In February 2009, I ditched my desk job in Concord, CA, for a volunteer position with the U.S. Fish and Wildlife Service on Midway Atoll. I wanted to get to know seabirds...and I got to know them quite well, particularly albatross. Truth be told, they are quite addicting. Anyways, though not really a seabird (although it does overfly vast distances of ocean), one of the birds I met on Midway was the Bristle-thighed Curlew, which is never something I had realistically thought I would ever see up to that point. This is the last North American bird to have it's breeding grounds discovered, and even there it is not very common. Saw hella on Midway though.

After Midway, I went out to Pennsylvania to work with Bat Conservation International, where I got my first taste of the wind energy industry and what it can do to birds and bats. After I finished there, I figured "Well, this is as close as I've ever been to Florida, so I might as well go". So I drove down to the Everglades, and picked up a quantity of lifers. Wood Stork was not one of them, but any place you can go where Wood Storks lurk by the roadside is a good place. Did you know they have pink feet? Ding Darling National Wildlife Refuge, FL.

In the spring of 2010, I took a job in southeast Arizona, one of my favorite places to bird. It's great getting paid to look at birds where thousands of other birders drool about visiting. We lived in Florida Canyon much of the time, and put up a bunch of hummingbird feeders; this Violet-crowned Hummingbird was one of the more unexpected birds to show up.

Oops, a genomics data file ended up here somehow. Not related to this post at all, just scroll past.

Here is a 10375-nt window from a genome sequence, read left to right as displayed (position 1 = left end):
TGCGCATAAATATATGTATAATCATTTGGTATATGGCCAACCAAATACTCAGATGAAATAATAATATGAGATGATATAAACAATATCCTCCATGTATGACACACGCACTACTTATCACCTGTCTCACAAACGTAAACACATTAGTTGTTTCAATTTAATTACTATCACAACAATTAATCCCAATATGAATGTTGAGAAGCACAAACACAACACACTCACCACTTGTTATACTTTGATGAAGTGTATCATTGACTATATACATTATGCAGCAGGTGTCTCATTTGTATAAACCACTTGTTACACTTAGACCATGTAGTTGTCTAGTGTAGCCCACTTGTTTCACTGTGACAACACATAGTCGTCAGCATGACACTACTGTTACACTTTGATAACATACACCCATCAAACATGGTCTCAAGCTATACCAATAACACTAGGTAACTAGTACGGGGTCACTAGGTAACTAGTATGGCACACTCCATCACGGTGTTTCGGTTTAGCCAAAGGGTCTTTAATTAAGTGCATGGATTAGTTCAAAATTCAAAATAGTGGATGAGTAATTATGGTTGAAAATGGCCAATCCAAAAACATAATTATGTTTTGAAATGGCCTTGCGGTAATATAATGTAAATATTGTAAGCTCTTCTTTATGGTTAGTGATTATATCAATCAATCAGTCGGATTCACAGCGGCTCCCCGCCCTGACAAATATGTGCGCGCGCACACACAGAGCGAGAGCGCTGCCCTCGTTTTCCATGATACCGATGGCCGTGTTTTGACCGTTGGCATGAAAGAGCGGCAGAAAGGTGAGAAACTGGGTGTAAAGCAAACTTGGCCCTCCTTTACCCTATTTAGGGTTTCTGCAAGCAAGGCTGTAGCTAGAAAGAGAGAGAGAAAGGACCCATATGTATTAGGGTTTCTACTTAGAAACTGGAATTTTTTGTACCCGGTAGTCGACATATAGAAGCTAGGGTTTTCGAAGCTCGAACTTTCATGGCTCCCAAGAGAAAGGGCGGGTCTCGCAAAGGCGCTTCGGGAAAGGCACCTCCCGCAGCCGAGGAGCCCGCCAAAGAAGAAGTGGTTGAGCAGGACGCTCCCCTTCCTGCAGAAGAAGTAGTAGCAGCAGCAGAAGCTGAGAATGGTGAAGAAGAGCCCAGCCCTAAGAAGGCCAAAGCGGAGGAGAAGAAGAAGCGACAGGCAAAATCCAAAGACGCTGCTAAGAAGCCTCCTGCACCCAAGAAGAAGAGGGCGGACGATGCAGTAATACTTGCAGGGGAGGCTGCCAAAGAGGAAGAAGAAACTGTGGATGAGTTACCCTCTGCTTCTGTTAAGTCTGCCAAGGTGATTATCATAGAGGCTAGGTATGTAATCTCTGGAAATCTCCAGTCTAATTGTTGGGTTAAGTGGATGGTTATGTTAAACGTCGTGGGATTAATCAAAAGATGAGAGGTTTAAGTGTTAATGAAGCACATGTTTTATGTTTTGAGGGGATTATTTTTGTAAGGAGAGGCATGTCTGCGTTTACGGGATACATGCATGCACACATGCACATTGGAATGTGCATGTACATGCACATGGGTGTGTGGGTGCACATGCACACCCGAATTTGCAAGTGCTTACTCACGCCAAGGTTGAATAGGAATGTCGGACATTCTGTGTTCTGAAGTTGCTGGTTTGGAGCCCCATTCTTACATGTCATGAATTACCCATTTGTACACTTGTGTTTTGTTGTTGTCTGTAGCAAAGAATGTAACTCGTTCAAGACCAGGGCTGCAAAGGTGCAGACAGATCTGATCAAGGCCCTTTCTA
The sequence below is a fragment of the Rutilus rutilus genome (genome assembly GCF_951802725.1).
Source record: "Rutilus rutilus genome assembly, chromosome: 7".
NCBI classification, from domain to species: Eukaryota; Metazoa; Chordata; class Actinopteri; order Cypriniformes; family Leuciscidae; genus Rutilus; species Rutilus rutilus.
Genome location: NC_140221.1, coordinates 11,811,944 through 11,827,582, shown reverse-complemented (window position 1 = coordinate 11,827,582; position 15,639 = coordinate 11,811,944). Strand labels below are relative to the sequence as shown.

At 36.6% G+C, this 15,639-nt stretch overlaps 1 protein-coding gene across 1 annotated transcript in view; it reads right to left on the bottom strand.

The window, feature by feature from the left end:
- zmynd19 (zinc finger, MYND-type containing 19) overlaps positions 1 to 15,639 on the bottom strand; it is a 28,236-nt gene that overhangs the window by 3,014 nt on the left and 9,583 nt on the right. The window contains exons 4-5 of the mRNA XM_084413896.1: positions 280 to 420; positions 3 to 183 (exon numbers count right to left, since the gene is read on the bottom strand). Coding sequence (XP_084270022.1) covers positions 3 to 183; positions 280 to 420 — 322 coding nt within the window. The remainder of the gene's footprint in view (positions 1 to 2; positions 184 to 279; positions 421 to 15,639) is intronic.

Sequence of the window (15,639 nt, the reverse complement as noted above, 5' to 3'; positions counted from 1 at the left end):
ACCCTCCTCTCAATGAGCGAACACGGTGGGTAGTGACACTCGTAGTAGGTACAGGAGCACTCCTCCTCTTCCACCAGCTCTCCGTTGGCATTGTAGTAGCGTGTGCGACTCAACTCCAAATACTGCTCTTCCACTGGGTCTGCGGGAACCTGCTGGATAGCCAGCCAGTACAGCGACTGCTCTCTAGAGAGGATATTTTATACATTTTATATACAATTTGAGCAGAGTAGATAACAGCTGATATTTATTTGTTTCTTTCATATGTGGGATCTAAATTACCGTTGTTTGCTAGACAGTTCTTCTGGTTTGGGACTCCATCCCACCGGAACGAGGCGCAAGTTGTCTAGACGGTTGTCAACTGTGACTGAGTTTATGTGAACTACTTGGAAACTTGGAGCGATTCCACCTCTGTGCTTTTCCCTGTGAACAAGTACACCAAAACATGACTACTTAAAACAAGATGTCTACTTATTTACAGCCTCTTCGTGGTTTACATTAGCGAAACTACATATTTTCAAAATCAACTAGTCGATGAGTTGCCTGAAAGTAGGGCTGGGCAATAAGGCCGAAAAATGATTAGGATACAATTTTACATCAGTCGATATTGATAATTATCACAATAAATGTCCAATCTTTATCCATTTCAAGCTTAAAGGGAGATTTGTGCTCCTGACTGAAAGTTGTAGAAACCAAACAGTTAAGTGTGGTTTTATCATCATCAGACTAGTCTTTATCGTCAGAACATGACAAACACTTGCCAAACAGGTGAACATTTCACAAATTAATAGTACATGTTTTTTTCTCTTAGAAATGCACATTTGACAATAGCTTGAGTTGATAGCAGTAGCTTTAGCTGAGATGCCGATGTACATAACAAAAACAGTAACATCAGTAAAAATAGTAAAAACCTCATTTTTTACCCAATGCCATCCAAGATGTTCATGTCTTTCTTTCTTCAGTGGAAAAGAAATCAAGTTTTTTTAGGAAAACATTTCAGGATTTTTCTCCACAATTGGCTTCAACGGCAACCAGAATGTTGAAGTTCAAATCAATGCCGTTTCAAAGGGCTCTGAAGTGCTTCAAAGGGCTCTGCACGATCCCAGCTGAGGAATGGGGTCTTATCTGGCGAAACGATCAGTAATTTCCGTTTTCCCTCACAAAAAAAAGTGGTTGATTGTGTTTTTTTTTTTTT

After Arizona, I thought it would be best to move to the Aleutian Islands for the summer. I got to meet many Asian strays and a shitload of amazing seabirds, but one of my favorite moments was finding this Ancient Murrelet chick after a night of mist-netting Whiskered Auklets. This little chick, just a few days old, was going balls-out for the water, leaping astonishing distances into the air like a goddamned kangaroo in order to get over the seemingly impenetrable boulder field on the beach. We could hear a parent calling to it from the water. I have no idea what terrain had to be conquered or how far that chick had to go to get to where I saw it, but I have no doubt that it made it to the water.

In 2011, I thought it was time to get weird. I completed a road trip through eastern Mexico, which was rad, although not after getting robbed by a cartel...which was not rad. A month after that incident I was back in Mexico because I am crazy, counting migrating raptors for the spring in Chavarrillo, one of best places on the continent for seeing birds of prey during spring migration. I was enamored with the swarms of Mississippi Kites that moved through later in the spring. Que chido.

After Mexico it was off to North Dakota to do Piping Plover monitoring for Lostwood National Wildlife Refuge. It was a weird scene (though not nearly as weird as Mexico), but the birding was great. We had field sites all over the place and some of them had good numbers of Baird's Sparrows, which worked out quite well for me since they are one of the most lusted-after sparrows in the U.S. This bird was on private property, but if you ever get out that way, look for them at Lostwood or Medicine Lake NWR over in eastern Montana. PS fuck frakking.